Dealing rooms drive prices

January 20, 2010 | 00:00

Dealing rooms drive prices

Oil prices have never been as volatile as in the past few years. This price instability is giving a lot of people in the world a lot of bad headaches. Governments (of oil exporting and oil importing countries) can’t properly budget. Energy companies are uncertain about when and how much they should invest – not only oil companies, but also producers of renewable energy who compete with oil and gas suppliers. Big energy consumers are uncertain about their production costs.

Paolo Scaroni, CEO of Italian oil and gas major ENI, is so troubled by the oil price instability that he recently came up with a far-reaching proposal to reform the oil market. He is pleading for the establishment of a Global Stabilization Fund and coordinated management of global oil stocks. In other words, a cartel not just of energy producers, but of producers and consumers combined!

So why have oil prices become so volatile? This has to do with how commodity markets have evolved in recent years. More and more market participants have become active in energy trading: from oil and gas producers to power producers, large energy consumers, such as producers of industrial goods, and trading firms, such as banks or hedge funds.

Most of the physical players (those who deal with concrete energy products) start as hedgers, that is, they trade in order to mitigate the risks they are exposed to. A refinery is exposed to risk that the price of crude oil (input) goes up and the price of the refinery products (output) goes down. Similarly, a power producer is exposed to the risk that the price of its fuel (gas or coal) goes up, as well as the risk that the price of power goes down. To protect against losses, these parties use specific financial instruments (i.e. derivatives, like futures, options and swaps).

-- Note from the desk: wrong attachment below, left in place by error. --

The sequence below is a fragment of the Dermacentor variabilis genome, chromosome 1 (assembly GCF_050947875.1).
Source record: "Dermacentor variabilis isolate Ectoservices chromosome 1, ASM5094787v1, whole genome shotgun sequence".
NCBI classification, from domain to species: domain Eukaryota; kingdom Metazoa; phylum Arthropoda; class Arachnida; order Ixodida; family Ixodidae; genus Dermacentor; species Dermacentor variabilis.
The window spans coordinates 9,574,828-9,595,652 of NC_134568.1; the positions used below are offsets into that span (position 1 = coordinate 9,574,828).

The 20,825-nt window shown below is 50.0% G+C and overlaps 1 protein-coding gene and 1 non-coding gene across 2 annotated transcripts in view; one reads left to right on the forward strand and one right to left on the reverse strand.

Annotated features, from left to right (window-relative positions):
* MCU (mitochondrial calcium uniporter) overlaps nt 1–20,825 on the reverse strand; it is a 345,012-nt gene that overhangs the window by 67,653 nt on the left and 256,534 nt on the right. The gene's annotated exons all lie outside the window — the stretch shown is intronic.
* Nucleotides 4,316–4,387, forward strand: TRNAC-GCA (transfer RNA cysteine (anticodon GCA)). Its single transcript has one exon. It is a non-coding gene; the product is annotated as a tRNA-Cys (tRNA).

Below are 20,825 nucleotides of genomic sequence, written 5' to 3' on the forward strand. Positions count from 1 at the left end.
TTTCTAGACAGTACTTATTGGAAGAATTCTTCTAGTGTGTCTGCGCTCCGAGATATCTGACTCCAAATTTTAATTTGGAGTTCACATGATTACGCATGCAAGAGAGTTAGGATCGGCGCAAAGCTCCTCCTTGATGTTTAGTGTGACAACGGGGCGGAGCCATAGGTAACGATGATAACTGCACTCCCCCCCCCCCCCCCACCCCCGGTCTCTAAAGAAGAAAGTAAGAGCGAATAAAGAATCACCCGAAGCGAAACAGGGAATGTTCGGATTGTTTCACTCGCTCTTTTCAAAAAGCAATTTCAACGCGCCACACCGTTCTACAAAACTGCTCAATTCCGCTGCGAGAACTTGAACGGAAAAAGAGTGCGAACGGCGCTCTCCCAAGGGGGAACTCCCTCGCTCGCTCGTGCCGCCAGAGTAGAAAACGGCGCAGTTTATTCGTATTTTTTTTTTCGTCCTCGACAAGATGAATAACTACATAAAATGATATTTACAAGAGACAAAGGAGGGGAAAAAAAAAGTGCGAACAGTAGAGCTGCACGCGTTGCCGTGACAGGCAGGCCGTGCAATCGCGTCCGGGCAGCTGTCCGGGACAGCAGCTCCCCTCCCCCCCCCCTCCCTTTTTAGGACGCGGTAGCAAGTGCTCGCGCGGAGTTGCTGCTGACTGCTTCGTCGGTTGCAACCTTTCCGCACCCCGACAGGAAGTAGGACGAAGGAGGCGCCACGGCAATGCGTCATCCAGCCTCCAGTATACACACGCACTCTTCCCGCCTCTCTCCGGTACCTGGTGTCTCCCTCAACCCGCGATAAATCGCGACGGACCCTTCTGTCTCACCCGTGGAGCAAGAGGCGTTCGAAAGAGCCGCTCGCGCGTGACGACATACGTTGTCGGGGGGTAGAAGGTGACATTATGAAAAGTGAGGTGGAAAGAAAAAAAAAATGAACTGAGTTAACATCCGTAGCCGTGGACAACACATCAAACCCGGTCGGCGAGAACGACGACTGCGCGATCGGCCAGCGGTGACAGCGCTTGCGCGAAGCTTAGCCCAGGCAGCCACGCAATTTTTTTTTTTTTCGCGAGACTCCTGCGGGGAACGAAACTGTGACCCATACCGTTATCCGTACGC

But they usually don’t stay there. Once they have (or think they have) enough qualified traders, sophisticated risk management in place and sound monitoring tools, it makes sense for them to go a step further and engage in arbitrage. Arbitrage is the process of profiting from price discrepancies. When the same product trades at different prices in different markets, traders buy at the lower price in the undervalued market and sell at the higher price in the overvalued market. The buying and selling should be done simultaneously to avoid risk. Arbitrage in its purest form is considered risk free. Obviously if arbitrage takes place in this way, price differentials cannot remain for long, for they will be arbitraged away.

When market participants are familiar with hedging and arbitrage they often take the next step: they set up a proprietary trading desk (‘prop desk’). Proprietary trading (‘prop trading’) is trading for one’s own account and one’s own risk. In other words, what you make - or lose - is for yourself. ‘For yourself’ usually means for the company’s account. 

The purpose of prop trading is the opposite of that of hedging. Whereas hedging means mitigating risk with the objective to avoid losses, prop trading seeks to increase risk (as in opportunity) with the purpose of making money. Prop trading obviously requires a sound risk management system to be in place.